• It will be appreciated that variations of the above-disclosed and other features and functions, or alternatives thereof, may be desirably combined into many other different systems or applications. Also, that various presently unforeseen or unanticipated alternatives, modifications, variations or improvements therein may be subsequently made by those skilled in the art which are also intended to be encompassed by the following claims.

Claims (20)

1. A method for extracting and classifying user geolocation information, said method comprising:
sampling a plurality of social media messages comprising text, from a social media database in order to thereafter filter said plurality of social media messages based on a heuristic rule utilizing a heuristic message filtering module and generate at least one social media message filtered from said plurality of social media messages via said heuristic message filtering module;
extracting a geolocation entity from said at least one social media message utilizing a geolocation entity-extracting module;
uploading said at least one message onto a crowd sourcing platform to manually annotate said at least one social media message with a label; and
training a text classification model from said label utilizing a machine-learning algorithm in order to thereafter classify said at least one social medial message by a location classifier and extract location data.
2. The method of claim 1 further comprising transforming said location data into a geocode in order to enable a spatial search and calculate a distance between said locations.
3. The method of claim 1 further comprising filtering said plurality of social media messages in order to obtain a plurality of location messages and to reduce noisy data.
4. The method of claim 1 further comprising performing said geolocation entity extraction utilizing at least one of the following types of rules: a geographic dictionary.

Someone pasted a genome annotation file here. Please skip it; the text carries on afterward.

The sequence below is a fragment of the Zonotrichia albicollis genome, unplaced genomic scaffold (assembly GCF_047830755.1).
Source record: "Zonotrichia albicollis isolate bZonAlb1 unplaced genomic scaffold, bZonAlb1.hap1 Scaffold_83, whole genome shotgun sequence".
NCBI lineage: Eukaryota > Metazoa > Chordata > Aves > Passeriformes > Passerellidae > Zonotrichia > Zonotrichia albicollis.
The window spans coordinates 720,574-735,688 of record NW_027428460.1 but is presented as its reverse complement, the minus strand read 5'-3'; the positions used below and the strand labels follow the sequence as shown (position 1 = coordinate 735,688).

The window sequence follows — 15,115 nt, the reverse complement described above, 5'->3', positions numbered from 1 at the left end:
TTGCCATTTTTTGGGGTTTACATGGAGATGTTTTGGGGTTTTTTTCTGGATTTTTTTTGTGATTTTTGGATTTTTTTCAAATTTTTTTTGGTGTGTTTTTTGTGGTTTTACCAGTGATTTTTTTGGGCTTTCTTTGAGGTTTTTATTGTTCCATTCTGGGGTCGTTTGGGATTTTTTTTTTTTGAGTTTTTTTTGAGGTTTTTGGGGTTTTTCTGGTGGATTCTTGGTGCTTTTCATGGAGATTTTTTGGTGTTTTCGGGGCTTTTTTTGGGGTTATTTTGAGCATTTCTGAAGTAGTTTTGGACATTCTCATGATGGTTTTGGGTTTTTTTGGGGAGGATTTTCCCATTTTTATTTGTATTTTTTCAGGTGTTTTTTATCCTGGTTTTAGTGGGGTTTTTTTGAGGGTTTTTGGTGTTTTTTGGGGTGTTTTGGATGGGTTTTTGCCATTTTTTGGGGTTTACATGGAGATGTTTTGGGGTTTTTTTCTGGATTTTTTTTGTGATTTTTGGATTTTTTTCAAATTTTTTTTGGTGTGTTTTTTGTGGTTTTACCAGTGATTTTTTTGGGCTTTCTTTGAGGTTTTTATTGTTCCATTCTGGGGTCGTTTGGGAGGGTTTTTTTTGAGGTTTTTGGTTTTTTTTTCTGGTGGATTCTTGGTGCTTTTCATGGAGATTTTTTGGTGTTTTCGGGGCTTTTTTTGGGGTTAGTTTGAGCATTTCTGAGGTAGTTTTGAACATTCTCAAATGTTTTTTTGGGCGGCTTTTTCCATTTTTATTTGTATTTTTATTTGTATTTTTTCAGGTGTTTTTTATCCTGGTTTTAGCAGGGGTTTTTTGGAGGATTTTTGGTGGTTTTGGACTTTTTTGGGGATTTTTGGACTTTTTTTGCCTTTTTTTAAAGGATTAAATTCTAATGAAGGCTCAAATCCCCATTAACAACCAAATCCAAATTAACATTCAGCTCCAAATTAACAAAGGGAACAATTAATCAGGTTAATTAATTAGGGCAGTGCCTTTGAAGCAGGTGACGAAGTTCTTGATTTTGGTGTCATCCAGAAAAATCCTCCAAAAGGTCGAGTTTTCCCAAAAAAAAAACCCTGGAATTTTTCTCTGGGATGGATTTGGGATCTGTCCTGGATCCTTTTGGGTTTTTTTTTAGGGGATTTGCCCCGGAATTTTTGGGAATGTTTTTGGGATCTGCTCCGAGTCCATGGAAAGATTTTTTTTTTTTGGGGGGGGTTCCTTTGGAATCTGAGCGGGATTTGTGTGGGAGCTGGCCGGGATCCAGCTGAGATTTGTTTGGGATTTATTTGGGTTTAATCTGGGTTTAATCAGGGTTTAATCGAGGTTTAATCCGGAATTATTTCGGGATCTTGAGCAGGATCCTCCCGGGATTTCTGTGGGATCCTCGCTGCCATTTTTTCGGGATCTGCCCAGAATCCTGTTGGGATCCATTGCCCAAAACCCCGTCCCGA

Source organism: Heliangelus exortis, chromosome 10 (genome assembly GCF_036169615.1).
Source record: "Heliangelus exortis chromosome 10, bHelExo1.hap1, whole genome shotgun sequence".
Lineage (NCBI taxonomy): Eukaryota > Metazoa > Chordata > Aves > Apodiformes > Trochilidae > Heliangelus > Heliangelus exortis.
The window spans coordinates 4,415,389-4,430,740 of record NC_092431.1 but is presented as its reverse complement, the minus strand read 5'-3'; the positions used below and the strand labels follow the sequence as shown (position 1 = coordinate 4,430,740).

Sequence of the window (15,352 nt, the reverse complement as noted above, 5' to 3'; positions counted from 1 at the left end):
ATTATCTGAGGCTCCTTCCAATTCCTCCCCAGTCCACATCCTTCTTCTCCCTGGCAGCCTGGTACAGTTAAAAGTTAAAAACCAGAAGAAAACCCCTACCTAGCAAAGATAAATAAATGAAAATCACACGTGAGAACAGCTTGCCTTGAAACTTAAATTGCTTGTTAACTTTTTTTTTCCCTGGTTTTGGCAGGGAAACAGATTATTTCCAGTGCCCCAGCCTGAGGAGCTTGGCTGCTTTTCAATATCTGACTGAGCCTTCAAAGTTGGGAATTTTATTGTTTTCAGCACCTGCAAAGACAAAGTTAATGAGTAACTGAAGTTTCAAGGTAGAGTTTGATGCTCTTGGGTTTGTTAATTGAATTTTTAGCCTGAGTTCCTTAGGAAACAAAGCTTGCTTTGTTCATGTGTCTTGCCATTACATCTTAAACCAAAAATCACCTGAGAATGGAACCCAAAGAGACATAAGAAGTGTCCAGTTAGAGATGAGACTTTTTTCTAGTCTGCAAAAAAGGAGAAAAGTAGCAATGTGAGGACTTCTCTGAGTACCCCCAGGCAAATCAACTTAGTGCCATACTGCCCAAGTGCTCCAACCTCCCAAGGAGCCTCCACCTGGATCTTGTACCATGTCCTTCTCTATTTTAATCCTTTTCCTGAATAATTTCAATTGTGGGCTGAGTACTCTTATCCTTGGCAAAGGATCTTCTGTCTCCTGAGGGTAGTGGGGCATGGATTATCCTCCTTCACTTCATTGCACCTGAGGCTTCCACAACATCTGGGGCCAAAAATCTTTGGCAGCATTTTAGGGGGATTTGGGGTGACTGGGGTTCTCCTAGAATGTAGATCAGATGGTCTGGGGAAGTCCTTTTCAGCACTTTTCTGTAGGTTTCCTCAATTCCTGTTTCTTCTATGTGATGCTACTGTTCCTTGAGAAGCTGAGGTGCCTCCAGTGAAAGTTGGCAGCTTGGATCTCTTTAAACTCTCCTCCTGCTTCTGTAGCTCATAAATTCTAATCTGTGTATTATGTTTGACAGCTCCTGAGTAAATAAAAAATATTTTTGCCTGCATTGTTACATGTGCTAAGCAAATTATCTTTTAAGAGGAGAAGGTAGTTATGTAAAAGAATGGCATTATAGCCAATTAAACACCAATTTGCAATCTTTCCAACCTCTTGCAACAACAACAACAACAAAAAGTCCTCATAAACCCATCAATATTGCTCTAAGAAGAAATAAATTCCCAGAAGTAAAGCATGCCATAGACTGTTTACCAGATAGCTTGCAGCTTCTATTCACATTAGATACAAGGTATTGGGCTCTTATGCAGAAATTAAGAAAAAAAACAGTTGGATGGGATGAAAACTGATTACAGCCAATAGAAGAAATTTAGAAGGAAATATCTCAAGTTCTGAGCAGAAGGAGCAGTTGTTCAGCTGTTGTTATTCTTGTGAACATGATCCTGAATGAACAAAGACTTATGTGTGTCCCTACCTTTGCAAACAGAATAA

5. The method of claim 1 further comprising analyzing said plurality of user location messages in order to classify said plurality of user location messages into a past location, a current location, and a future location.
6. The method of claim 1 wherein said machine learning algorithm comprises at least one of the following types of algorithms: a maximum entropy; Naive Bayes; and a support vector machine.
7. The method of claim 1 further comprising generating a text feature for said location classification by masking said location and including a bi-gram.
8. The method of claim 1 further comprising generating a text feature for said location classification by not removing a stop word and including a feature selection utilizing an information gain.
9. A system for extracting and classifying user geolocation information, said system comprising:
a processor;
a data bus coupled to said processor; and
a computer-usable medium embodying computer code, said computer-usable medium being coupled to said data bus, said computer program code comprising instructions executable by said processor and configured for:
sampling a plurality of social media messages comprising text, from a social media database in order to thereafter filter said plurality of social media messages based on a heuristic rule utilizing a heuristic message filtering module and generate at least one social media message filtered from said plurality of social media messages via said heuristic message filtering module;